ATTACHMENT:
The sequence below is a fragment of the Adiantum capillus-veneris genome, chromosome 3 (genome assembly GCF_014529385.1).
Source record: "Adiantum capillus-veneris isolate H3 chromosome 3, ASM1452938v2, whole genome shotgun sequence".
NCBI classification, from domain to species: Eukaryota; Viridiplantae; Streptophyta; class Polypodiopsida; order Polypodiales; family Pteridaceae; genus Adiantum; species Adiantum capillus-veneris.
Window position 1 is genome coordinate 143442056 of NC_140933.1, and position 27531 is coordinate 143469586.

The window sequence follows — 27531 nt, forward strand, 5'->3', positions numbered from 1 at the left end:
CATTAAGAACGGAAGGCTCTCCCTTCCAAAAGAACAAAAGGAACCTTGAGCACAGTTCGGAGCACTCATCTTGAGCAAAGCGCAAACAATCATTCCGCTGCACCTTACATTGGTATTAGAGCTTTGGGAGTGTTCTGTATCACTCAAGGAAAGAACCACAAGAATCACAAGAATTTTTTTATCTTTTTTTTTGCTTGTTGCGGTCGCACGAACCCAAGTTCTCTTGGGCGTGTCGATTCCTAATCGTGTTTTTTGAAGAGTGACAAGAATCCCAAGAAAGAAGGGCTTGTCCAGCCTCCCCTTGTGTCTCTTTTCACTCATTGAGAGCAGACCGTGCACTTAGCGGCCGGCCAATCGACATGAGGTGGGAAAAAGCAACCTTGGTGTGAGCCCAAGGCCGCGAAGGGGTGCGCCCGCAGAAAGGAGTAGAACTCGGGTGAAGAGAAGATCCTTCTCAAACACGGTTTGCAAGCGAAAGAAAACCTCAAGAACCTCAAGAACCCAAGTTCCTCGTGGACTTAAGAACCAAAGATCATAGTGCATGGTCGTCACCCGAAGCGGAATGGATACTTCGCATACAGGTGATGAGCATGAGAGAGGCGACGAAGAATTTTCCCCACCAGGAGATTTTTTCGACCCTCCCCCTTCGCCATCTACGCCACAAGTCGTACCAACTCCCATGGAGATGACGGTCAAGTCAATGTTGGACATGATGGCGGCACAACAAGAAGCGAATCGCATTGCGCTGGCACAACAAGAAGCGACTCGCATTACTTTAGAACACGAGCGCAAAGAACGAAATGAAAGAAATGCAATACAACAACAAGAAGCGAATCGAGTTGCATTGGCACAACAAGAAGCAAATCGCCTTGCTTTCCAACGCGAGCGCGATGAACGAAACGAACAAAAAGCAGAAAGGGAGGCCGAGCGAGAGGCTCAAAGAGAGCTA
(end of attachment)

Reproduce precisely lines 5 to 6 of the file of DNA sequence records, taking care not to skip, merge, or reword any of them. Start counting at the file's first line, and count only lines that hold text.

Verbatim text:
The window sequence follows — 27531 nt, forward strand, 5'->3', positions numbered from 1 at the left end:
CATTAAGAACGGAAGGCTCTCCCTTCCAAAAGAACAAAAGGAACCTTGAGCACAGTTCGGAGCACTCATCTTGAGCAAAGCGCAAACAATCATTCCGCTGCACCTTACATTGGTATTAGAGCTTTGGGAGTGTTCTGTATCACTCAAGGAAAGAACCACAAGAATCACAAGAATTTTTTTATCTTTTTTTTTGCTTGTTGCGGTCGCACGAACCCAAGTTCTCTTGGGCGTGTCGATTCCTAATCGTGTTTTTTGAAGAGTGACAAGAATCCCAAGAAAGAAGGGCTTGTCCAGCCTCCCCTTGTGTCTCTTTTCACTCATTGAGAGCAGACCGTGCACTTAGCGGCCGGCCAATCGACATGAGGTGGGAAAAAGCAACCTTGGTGTGAGCCCAAGGCCGCGAAGGGGTGCGCCCGCAGAAAGGAGTAGAACTCGGGTGAAGAGAAGATCCTTCTCAAACACGGTTTGCAAGCGAAAGAAAACCTCAAGAACCTCAAGAACCCAAGTTCCTCGTGGACTTAAGAACCAAAGATCATAGTGCATGGTCGTCACCCGAAGCGGAATGGATACTTCGCATACAGGTGATGAGCATGAGAGAGGCGACGAAGAATTTTCCCCACCAGGAGATTTTTTCGACCCTCCCCCTTCGCCATCTACGCCACAAGTCGTACCAACTCCCATGGAGATGACGGTCAAGTCAATGTTGGACATGATGGCGGCACAACAAGAAGCGAATCGCATTGCGCTGGCACAACAAGAAGCGACTCGCATTACTTTAGAACACGAGCGCAAAGAACGAAATGAAAGAAATGCAATACAACAACAAGAAGCGAATCGAGTTGCATTGGCACAACAAGAAGCAAATCGCCTTGCTTTCCAACGCGAGCGCGATGAACGAAACGAACAAAAAGCAGAAAGGGAGGCCGAGCGAGAGGCTCAAAGAGAGCTA